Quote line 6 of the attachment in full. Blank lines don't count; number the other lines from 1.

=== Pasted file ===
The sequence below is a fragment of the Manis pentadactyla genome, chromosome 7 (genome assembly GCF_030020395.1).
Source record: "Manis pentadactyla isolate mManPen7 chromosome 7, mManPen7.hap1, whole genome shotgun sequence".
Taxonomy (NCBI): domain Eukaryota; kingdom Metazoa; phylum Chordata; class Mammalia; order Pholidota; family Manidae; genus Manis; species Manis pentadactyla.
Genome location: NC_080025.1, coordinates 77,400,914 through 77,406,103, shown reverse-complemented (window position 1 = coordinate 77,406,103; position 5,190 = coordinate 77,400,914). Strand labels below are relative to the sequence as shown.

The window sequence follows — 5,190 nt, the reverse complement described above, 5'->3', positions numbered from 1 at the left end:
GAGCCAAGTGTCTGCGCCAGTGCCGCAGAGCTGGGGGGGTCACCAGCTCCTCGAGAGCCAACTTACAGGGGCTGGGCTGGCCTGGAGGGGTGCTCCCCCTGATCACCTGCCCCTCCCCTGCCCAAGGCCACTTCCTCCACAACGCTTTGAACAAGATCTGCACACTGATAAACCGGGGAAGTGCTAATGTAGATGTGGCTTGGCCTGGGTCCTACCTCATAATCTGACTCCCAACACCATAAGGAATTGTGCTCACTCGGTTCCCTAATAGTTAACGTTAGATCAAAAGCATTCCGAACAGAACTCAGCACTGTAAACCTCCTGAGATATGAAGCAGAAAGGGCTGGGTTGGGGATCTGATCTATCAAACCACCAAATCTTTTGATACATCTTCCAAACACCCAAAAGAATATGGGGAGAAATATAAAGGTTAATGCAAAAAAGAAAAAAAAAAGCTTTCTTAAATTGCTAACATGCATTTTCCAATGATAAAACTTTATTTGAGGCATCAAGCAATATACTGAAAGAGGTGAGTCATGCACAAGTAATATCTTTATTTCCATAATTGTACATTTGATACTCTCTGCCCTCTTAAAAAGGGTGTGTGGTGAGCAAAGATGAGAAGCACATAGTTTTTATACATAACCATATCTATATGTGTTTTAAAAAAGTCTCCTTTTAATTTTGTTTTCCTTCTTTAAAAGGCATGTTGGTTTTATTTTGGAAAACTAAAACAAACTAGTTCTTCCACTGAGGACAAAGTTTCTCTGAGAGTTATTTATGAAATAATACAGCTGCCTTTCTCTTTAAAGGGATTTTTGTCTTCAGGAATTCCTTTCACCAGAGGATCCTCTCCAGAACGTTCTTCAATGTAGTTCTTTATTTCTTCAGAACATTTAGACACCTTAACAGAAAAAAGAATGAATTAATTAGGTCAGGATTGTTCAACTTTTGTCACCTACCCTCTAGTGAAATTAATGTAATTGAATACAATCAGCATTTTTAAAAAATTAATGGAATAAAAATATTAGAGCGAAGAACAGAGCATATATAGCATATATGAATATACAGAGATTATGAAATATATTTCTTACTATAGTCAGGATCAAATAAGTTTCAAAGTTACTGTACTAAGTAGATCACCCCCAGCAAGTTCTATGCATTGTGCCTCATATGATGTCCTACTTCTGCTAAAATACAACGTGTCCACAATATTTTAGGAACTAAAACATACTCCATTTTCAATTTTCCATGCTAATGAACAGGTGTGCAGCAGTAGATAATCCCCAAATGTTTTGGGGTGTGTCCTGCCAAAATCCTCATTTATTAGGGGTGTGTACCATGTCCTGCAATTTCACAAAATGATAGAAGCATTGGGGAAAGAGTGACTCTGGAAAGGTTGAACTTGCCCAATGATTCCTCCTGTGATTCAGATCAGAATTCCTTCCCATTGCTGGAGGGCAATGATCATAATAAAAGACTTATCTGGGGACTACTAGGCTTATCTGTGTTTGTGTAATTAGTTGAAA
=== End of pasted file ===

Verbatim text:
GAGCCAAGTGTCTGCGCCAGTGCCGCAGAGCTGGGGGGGTCACCAGCTCCTCGAGAGCCAACTTACAGGGGCTGGGCTGGCCTGGAGGGGTGCTCCCCCTGATCACCTGCCCCTCCCCTGCCCAAGGCCACTTCCTCCACAACGCTTTGAACAAGATCTGCACACTGATAAACCGGGGAAGTGCTAATGTAGATGTGGCTTGGCCTGGGTCCTACCTCATAATCTGACTCCCAACACCATAAGGAATTGTGCTCACTCGGTTCCCTAATAGTTAACGTTAGATCAAAAGCATTCCGAACAGAACTCAGCACTGTAAACCTCCTGAGATATGAAGCAGAAAGGGCTGGGTTGGGGATCTGATCTATCAAACCACCAAATCTTTTGATACATCTTCCAAACACCCAAAAGAATATGGGGAGAAATATAAAGGTTAATGCAAAAAAGAAAAAAAAAAGCTTTCTTAAATTGCTAACATGCATTTTCCAATGATAAAACTTTATTTGAGGCATCAAGCAATATACTGAAAGAGGTGAGTCATGCACAAGTAATATCTTTATTTCCATAATTGTACATTTGATACTCTCTGCCCTCTTAAAAAGGGTGTGTGGTGAGCAAAGATGAGAAGCACATAGTTTTTATACATAACCATATCTATATGTGTTTTAAAAAAGTCTCCTTTTAATTTTGTTTTCCTTCTTTAAAAGGCATGTTGGTTTTATTTTGGAAAACTAAAACAAACTAGTTCTTCCACTGAGGACAAAGTTTCTCTGAGAGTTATTTATGAAATAATACAGCTGCCTTTCTCTTTAAAGGGATTTTTGTCTTCAGGAATTCCTTTCACCAGAGGATCCTCTCCAGAACGTTCTTCAATGTAGTTCTTTATTTCTTCAGAACATTTAGACACCTTAACAGAAAAAAGAATGAATTAATTAGGTCAGGATTGTTCAACTTTTGTCACCTACCCTCTAGTGAAATTAATGTAATTGAATACAATCAGCATTTTTAAAAAATTAATGGAATAAAAATATTAGAGCGAAGAACAGAGCATATATAGCATATATGAATATACAGAGATTATGAAATATATTTCTTACTATAGTCAGGATCAAATAAGTTTCAAAGTTACTGTACTAAGTAGATCACCCCCAGCAAGTTCTATGCATTGTGCCTCATATGATGTCCTACTTCTGCTAAAATACAACGTGTCCACAATATTTTAGGAACTAAAACATACTCCATTTTCAATTTTCCATGCTAATGAACAGGTGTGCAGCAGTAGATAATCCCCAAATGTTTTGGGGTGTGTCCTGCCAAAATCCTCATTTATTAGGGGTGTGTACCATGTCCTGCAATTTCACAAAATGATAGAAGCATTGGGGAAAGAGTGACTCTGGAAAGGTTGAACTTGCCCAATGATTCCTCCTGTGATTCAGATCAGAATTCCTTCCCATTGCTGGAGGGCAATGATCATAATAAAAGACTTATCTGGGGACTACTAGGCTTATCTGTGTTTGTGTAATTAGTTGAAA